Weekly Crush.

Neil Gaiman

How You Know Him:

Because he wrote awesome books like American Gods, Anansi Boys, Neverwhere, Stardust, Coraline, Angels and Visitations, Fragile Things, MirrorMask, Good Omens (with Terry Pratchett), Odd and the Frostgiants, The Graveyard Book, Smoke and Mirrors, Wolves in the Walls, as well as fairly epic comic Sandman and spin-off Death.

Why He’s Crushworthy:

I tend to revere those who create things I admire. And there is no doubt that Gaiman is a master of the weird, fantastical, and always endearing. In, possibly the most hilarious ever created, trailer for the 196- film Incubus staring William Shatner there is this one line where the melodramatic narrator quote a review; “Weird and wonderful”. Somehow, despite it’s entirely unrelated nature, this line always reminds me of Gaiman’s work.

His most famous work, as of late, is probably Coraline, simply because it was made into a really quite good movie in 200-. The plot, as such, consists of a somewhat adventurous girl, Coraline, who discovers a door in her house that leads to her other house and other mother, who [spoilers] really turns out to be a spidery being called the Beldam that feeds on the souls of small children. As far as quasi-children’s books go it’s pretty much perfect. A friend of mine, who admittedly was rather fond of me at the time, was convinced, upon reading this book that the character of Coraline somehow resembled me in childhood. She does.

While I have definitely not read everything by Gaiman I feel, somehow, as if I can say with resolution that the intricately crafted American Gods is his best. It follows a man named Shadow as he’s released from prison, to the alarming news that his wife has just been killed in a car crash, and takes up a job for a figure calling himself Wednesday. Pretty soon Shadow is living in a world where Gods scheme for power, roadside attractions are places of power, and the dead don’t always stay dead. It’s honestly just sort of amazing. There’s nothing else to say about it. Read it. Now.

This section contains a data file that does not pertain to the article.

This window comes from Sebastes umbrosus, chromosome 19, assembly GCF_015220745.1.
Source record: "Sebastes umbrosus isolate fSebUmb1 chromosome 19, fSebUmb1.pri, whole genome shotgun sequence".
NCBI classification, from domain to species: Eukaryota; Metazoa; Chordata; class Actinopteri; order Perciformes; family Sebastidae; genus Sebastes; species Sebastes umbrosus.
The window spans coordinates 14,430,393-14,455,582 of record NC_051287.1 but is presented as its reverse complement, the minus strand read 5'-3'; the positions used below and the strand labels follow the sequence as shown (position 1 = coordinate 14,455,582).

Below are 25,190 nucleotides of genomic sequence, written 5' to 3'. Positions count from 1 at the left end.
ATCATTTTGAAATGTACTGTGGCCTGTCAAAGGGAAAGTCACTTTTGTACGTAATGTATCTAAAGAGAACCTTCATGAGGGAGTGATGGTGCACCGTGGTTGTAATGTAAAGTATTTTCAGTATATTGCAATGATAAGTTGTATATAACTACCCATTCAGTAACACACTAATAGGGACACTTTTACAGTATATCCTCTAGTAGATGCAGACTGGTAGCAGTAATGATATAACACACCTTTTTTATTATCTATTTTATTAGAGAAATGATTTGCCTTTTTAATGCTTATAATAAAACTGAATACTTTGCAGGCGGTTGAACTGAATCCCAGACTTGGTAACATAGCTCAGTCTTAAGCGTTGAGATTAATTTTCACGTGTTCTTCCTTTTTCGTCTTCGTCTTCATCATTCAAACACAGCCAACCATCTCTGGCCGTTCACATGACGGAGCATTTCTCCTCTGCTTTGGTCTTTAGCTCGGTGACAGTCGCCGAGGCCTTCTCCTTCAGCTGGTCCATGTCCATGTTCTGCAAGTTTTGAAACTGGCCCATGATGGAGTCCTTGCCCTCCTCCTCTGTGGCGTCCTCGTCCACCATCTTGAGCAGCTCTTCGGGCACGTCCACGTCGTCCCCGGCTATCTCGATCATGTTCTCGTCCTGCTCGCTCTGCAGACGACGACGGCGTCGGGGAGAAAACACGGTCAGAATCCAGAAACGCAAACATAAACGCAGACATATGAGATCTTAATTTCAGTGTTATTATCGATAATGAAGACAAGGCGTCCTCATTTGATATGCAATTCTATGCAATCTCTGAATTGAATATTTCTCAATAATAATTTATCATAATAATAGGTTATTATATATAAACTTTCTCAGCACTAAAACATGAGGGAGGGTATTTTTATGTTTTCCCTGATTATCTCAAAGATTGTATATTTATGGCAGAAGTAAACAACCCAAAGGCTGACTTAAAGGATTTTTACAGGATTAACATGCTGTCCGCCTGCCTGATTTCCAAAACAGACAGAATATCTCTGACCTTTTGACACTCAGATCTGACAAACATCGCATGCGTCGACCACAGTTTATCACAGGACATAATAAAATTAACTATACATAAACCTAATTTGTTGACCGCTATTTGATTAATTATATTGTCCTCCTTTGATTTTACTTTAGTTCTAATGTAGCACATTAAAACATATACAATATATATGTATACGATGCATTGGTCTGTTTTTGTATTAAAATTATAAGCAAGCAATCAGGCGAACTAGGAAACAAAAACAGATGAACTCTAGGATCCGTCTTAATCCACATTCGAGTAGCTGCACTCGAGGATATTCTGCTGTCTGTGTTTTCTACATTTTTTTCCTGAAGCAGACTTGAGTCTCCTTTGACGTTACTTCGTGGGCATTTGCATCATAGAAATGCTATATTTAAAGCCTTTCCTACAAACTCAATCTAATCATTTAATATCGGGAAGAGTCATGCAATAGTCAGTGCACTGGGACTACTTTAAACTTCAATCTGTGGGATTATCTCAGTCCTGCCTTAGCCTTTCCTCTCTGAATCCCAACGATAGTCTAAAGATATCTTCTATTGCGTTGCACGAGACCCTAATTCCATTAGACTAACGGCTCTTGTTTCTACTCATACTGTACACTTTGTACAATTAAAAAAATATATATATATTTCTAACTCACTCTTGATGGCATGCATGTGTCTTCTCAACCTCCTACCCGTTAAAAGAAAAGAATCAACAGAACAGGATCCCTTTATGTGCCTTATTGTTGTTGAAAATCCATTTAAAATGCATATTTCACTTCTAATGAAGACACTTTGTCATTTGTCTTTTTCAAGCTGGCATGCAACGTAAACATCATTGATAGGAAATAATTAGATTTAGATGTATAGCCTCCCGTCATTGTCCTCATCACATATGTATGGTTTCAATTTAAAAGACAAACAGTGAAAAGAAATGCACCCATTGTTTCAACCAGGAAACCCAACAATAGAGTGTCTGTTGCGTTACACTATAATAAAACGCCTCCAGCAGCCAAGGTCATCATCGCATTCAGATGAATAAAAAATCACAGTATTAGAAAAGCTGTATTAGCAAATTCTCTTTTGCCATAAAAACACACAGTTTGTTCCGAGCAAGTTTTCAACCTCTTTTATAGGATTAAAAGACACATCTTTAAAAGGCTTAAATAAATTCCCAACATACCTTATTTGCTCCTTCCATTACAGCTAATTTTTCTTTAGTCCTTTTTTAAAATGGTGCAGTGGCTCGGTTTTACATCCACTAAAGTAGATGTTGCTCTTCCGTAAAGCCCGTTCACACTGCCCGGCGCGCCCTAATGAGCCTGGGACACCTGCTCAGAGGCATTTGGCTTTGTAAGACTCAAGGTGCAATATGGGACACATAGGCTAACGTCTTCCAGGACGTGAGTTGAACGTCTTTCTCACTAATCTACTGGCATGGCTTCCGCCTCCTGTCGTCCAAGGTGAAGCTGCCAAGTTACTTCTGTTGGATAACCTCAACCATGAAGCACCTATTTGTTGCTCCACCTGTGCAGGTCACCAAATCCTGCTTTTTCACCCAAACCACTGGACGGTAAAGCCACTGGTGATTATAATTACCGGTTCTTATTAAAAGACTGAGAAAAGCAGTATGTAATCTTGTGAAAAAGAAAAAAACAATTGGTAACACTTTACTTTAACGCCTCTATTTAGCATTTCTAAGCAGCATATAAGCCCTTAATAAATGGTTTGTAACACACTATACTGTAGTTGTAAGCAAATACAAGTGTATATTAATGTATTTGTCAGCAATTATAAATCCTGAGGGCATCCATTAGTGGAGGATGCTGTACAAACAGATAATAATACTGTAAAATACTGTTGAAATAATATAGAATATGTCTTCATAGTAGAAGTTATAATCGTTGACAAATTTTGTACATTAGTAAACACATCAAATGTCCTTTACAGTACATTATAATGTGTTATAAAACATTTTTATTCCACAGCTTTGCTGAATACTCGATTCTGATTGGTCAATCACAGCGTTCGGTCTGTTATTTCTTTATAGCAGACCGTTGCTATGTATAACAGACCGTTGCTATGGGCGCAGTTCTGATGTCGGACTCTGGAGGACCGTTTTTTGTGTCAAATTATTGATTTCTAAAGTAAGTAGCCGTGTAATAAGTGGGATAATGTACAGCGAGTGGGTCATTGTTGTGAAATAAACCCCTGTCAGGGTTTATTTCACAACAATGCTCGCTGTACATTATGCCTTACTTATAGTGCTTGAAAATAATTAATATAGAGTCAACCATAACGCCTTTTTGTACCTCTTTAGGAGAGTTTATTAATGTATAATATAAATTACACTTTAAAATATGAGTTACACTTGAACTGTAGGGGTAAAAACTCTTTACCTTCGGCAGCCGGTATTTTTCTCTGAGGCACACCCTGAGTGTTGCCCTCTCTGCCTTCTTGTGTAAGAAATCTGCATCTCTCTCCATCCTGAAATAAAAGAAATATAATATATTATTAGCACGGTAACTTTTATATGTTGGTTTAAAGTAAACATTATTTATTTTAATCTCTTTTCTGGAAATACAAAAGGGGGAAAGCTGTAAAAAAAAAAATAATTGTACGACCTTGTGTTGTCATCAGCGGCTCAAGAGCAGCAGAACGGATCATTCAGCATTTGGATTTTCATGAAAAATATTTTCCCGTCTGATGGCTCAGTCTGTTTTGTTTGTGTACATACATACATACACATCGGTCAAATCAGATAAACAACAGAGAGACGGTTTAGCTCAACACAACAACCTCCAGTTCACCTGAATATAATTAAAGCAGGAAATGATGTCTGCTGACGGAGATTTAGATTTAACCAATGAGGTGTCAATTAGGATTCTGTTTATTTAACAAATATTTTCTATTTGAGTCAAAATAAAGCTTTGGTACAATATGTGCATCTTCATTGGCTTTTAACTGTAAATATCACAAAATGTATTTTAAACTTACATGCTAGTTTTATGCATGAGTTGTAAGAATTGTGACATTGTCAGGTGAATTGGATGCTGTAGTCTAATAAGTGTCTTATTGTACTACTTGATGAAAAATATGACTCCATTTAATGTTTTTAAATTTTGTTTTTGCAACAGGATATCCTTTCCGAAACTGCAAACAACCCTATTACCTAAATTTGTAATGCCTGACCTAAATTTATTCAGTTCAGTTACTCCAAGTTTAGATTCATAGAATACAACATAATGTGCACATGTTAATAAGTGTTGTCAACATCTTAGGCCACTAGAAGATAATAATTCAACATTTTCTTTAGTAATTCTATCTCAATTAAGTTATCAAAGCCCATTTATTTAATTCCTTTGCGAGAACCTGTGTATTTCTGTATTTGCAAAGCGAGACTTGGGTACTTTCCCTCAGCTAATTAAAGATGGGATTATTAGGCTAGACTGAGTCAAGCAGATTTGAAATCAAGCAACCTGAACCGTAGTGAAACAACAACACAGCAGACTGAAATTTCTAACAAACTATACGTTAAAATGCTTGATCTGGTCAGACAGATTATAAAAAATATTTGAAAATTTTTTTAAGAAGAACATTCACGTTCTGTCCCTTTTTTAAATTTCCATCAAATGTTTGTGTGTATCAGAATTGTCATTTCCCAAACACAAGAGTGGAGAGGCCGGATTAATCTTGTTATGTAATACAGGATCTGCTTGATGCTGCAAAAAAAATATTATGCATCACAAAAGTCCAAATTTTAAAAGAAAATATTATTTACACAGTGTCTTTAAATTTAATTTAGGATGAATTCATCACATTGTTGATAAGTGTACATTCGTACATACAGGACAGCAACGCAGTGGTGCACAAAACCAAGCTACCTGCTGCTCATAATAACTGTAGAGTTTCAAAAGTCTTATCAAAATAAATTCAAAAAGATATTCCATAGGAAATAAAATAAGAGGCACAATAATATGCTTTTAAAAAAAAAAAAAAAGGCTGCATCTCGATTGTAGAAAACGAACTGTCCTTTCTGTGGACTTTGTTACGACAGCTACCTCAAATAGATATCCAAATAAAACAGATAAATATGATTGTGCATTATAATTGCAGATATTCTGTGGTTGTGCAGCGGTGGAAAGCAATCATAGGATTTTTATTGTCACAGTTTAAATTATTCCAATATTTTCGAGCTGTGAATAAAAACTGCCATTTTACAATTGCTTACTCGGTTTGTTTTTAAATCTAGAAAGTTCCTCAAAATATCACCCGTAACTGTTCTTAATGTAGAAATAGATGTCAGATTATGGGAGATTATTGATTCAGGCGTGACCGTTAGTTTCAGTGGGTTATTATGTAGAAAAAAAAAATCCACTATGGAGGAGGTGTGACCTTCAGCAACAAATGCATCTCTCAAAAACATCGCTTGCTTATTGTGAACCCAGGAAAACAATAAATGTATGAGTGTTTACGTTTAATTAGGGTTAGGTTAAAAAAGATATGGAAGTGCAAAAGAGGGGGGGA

And then, of course, there is that amazing episode of Doctor Who that he wrote for series six. I can’t even.

Gaiman also has the distinction of being the only one of my Weekly Crushes who I’ve met. And when I say met I really mean that I waited in a two hour long line to watch him speak and then stuck around a further three hours in order to have him sign my copy of American Gods and take a picture of him ignoring my presence as he had already moved on to sign someone else’s book. I begrudge the man nothing, he signed over one thousand books that day. He was really a remarkable sport in the face of apparent hordes of Clevelander fans. What’s more, he seemed gracious.

He also has one of the most puzzling marriages I’ve encountered. He’s married to Amanda Palmer, musician of solo and Dresden Dolls fame. I adore her for her over the top alternative spirit and creativity, but I’m fairly sure that if egos could talk hers would have recited an oration on par with the Gettysburg Address. I say this marriage is bizarre only because it seems so entirely rare that the two of them are in the same country. They both travel for the many projects they’re involved in and seem to communicate enough over Twitter that their many fans manage to feel as if they have some sort of insight into the union. Bizarre but wonderful, because if they can make that work then just maybe there is hope for the rest of us.

And then I’ve just mentioned the final thing worth mentioning. Gaiman is the sort of uses social media really well. Okay so I’ve all but left Twitter behind only to cheek on random occasions or check out something I’ve been told about through other mediums, but that doesn’t mean I can’t still admire someone who reaches out to their fans through the website. And Gaiman does. In fact, through his sharing pictures, events, thoughts, and witticisms a person really starts to have the delusion that they know who this man is. And that’s just sort of cool.


About Lindsay

I have a C'est Moi page, you should probably just read that.
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